(amnesty.org) The Tunisian authorities must launch an independent and impartial investigation into the death of a 13-year-old boy shot during protests in the central town of Sidi Bouzid, Amnesty International said today.
Thabet al-Hajlaoui was reportedly killed on Sunday after security forces opened fire on anti-government protesters in front of an army compound in the town famous for sparking mass demonstrations that spread across the region.
Some protesters lit rubber tyres and threw rocks during the rally calling for former government officials to be put on trial.
“The security forces must answer for this tragic death. The firing of live ammunition against Sunday’s protesters in Sidi Bouzid is a stark reminder of the methods used against protesters under Ben Ali” said Hassiba Hadj Sahraoui, Middle East and North Africa Deputy Director at Amnesty International.
“Although the Tunisian authorities have a responsibility to maintain public order the use of firearms has resulted in the death of a young bystander and raises fears that the security forces are slipping off the leash. A thorough and impartial investigation must be launched and those responsible brought to justice.”
Thabet al-Hajlaoui’s family told Amnesty International he had heard the noise of the demonstrations and had gone out to watch them. He hid behind a wall, occasionally coming out from his hiding place to take a look.
An eyewitness told Amnesty International that while he was out in the open Thabet al-Hajlaoui was hit by a bullet that ricocheted from his arm into his chest. He was dead by the time he reached hospital.
Demonstrators had tried to gather in Kasbah Square in Tunis on Friday 15 July demanding the reform of the judiciary, the resignation of the ministers of the interior and of justice and that those involved in the killings during the December and January protests be brought to justice.
Many protesters, journalists and human rights activists were prevented from reaching the sit-in by security officers who chased them either on motorcycles or on foot. Scores of people were said to have sustained head and other injuries.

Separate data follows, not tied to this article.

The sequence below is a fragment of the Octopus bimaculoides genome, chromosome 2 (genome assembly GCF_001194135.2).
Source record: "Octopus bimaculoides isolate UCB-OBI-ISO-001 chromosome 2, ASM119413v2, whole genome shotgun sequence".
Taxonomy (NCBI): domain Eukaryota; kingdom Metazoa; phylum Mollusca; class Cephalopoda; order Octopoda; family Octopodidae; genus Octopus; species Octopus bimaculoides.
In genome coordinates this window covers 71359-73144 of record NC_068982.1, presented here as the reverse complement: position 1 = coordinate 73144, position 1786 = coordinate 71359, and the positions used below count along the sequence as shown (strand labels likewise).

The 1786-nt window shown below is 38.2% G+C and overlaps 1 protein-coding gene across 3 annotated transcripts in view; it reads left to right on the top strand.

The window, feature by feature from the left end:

Ahmed Ben Nacib, a 20-year-old human rights activist from Tunisian human rights organization Liberty and Equity, was chased by three motorcycles and then beaten by truncheons, kicked and slapped. He was then taken to a police station in Tunis.
When he told the police that he was covering the sit-in as part of his work for the organization, Ahmed Ben Nacib was again assaulted. He was released later the same day.
According to other reports tear gas was used against protesters in the streets as well as in the Kasbah Mosque, where apparently dozens had sought refuge. At around 7pm, the security forces raided the mosque and assaulted and arrested several people.
At least 47 protesters were reportedly arrested and taken to Bouchoucha Prison. Several detainees are said to have been injured during their arrest as the Kasbah sit-in was forcibly dispersed by Tunisian security forces using truncheons.
On 16 July, the Ministry of Interior stated that protesters had thrown stones and metallic objects at the security forces who tried to disperse them, and consequently 18 security officers were injured. He added that the security forces acted within the law.
“The statements made by the Tunisian authorities do not provide adequate answers,” said Hassiba Hadj Sahraoui.
“Tunisians must enjoy the right to protest and the fact that some demonstrators might have thrown stones is no excuse to use excessive force to disperse them.
“The statements also show that the Tunisian authorities have not learned anything from the death of over 300 protesters in the December/January uprising. Instead of fully investigating the events that led to those deaths, they are now falling back on the use of excessive force to police demonstrations.”